It's in the bag if you keep an open mind

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OPEN ***


THERE'S a story that circulates on the subject of contemporary art, that an artist made an installation out of rubbish which appeared in a London gallery with a hefty price tag attached. All was well until the cleaner came and threw it away.

I've heard several versions of this story over the years, naming different artists and different galleries, affirming that it has now reached the level of urban myth. It's hardly surprising: people like the joke. You have to be a highly cultured person, it implies, to tell the difference between contemporary art and rubbish.

The show currently at the Ingleby Gallery achieves exactly the opposite effect. Tommy Grace and Kate Owens, two young artists from Edinburgh who work individually and collaboratively, may make extensive use of materials such as empty carrier bags, but their work is anything but throwaway.

The centrepiece is a "stained glass window", NU-autumn, which filters the light through the gallery's long Georgian window in shades of orange and green (visit early in the day for the best effect). It's so effective and carefully made that you need to look more than once before you realise that it's made from fragments of plastic bags - orange from Sainsburys, green from Marks & Spencer.

And then there's the bin. Owens and Grace, both founder members of Edinburgh's artist-run gallery The Embassy, were in the RSA's Young Athenians show last year which transferred to this year's Athens Biennial. While in the city, Owens became intrigued by the design of the litter bins used by the Hellenic Ministry of Culture in the Acropolis and has made an exact replica, painted white.

But the stand-out work here is a set of hand-tinted photo-etchings of abstract shapes in a stone alcove. Delicately coloured in soft but dramatic lighting, they somehow manage to suggest classical sculptures, despite the fact that they are (you may have guessed it by now) empty carrier bags.

The best is a pale green M&S bag which looks like a kneeling figure. It's a contemplative, suggestive work which - though it sounds faintly ridiculous - puts me in mind of a pieta. It's rare, but once in a while art achieves this kind of alchemy, it takes an utterly ordinary thing and makes of it something truly extraordinary.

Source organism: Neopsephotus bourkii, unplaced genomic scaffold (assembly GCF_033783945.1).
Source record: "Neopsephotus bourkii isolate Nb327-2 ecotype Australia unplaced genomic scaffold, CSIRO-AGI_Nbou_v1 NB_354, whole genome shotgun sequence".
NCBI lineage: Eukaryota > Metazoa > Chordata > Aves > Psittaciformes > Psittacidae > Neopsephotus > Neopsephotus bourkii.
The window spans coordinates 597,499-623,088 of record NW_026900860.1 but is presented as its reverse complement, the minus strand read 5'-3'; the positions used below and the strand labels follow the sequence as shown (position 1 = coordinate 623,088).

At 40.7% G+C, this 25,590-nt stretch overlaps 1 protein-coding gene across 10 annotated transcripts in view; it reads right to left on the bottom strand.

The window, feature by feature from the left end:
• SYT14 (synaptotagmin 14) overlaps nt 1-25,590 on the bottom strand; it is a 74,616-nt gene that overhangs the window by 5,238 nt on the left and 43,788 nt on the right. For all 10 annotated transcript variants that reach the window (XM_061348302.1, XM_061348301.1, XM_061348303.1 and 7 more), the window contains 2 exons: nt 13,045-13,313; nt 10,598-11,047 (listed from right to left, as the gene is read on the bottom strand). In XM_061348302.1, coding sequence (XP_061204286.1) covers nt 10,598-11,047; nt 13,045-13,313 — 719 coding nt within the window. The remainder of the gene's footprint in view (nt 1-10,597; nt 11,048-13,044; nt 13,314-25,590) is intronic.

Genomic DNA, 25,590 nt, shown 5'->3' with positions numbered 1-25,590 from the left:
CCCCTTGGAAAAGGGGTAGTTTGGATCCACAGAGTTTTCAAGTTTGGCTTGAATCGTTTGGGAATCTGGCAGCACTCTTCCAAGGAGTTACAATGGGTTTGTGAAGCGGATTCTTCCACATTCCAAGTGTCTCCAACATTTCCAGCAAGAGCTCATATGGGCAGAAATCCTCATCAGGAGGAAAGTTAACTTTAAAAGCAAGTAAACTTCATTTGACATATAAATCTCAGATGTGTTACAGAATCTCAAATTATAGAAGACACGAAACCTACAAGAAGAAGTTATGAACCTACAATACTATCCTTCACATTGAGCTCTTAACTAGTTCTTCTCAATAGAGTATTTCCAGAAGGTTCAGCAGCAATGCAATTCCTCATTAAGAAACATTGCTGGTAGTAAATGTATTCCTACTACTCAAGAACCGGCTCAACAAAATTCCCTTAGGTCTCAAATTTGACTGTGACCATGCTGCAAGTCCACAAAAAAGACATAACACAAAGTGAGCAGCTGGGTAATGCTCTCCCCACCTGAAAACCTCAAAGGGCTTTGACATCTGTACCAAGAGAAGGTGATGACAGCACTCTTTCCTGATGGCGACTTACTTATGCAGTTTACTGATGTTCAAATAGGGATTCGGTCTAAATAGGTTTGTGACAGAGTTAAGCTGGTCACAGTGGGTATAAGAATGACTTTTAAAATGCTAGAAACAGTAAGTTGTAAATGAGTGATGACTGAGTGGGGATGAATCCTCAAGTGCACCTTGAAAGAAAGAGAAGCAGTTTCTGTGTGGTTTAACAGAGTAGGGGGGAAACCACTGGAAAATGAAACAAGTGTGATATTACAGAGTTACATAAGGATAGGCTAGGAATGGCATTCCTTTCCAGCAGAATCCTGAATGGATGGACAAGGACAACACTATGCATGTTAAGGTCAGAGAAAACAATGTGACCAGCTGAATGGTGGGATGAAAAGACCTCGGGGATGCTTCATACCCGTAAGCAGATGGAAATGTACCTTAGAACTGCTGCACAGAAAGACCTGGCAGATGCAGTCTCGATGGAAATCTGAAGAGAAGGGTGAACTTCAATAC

This small show manages to speak both with the art of the past - classical Greece, neo-classical Edinburgh - and the present's conceptualism. It speaks about our obsession with shopping and packaging; our near-unconscious absorption of logos; our desire to consume (the prints are hand-coloured with e-numbers, not paint). It has a light touch, but it is more than a visual punchline. It's profound and unexpectedly beautiful.

Meanwhile, there are more bright young artists than you can shake an M&S carrier bag at in Open, the first group show at Leith's Corn Exchange. Some 35 students from all over the world currently doing the Edinburgh College of Art's Master of Fine Art course, were challenged to make a work with maximum size of 30cm x 200cm.

Time was that this would have produced a lot of long, thin paintings, but artists these days are used to thinking outside the box and have produced sculptures, installations and much else besides. By its nature, it's a taster show, and without the benefit of context, the quieter works are going to struggle to hold our attention.

Nevertheless, Jonathan McFadden's prints, Ingvild Andersen's Eulogy for a Housing Estate photographs, Pingyeh Li's delicate paintings, Yuping Li's Edinburgh cityscapes, Brian Hewitt's Constellation No 5, made of wire and fairy lights, and Daniel Irwin's figurative paintings all deserve a mention.

But the work which one remembers from a show like this tends to be that which captures the imagination from leftfield. Here it is Jana Liptak's A Poem for all My Lovers, Past and Future, which made me chuckle; Sandra Vick's quirky wood cutouts, which work like a children's puzzle; Helen Johnson's Cup Concerto, fully scored for a plastic cup and a pair of hands and Selkirk & Begg (there's always one) allocating 200cm x 60cm x 30cm of empty air.

There isn't enough here to form a conclusive opinion on any artist, but it's a intriguing foretaste of things to come.

• Tommy Grace & Kate Owens runs until 24 November; Open runs until 20 December.

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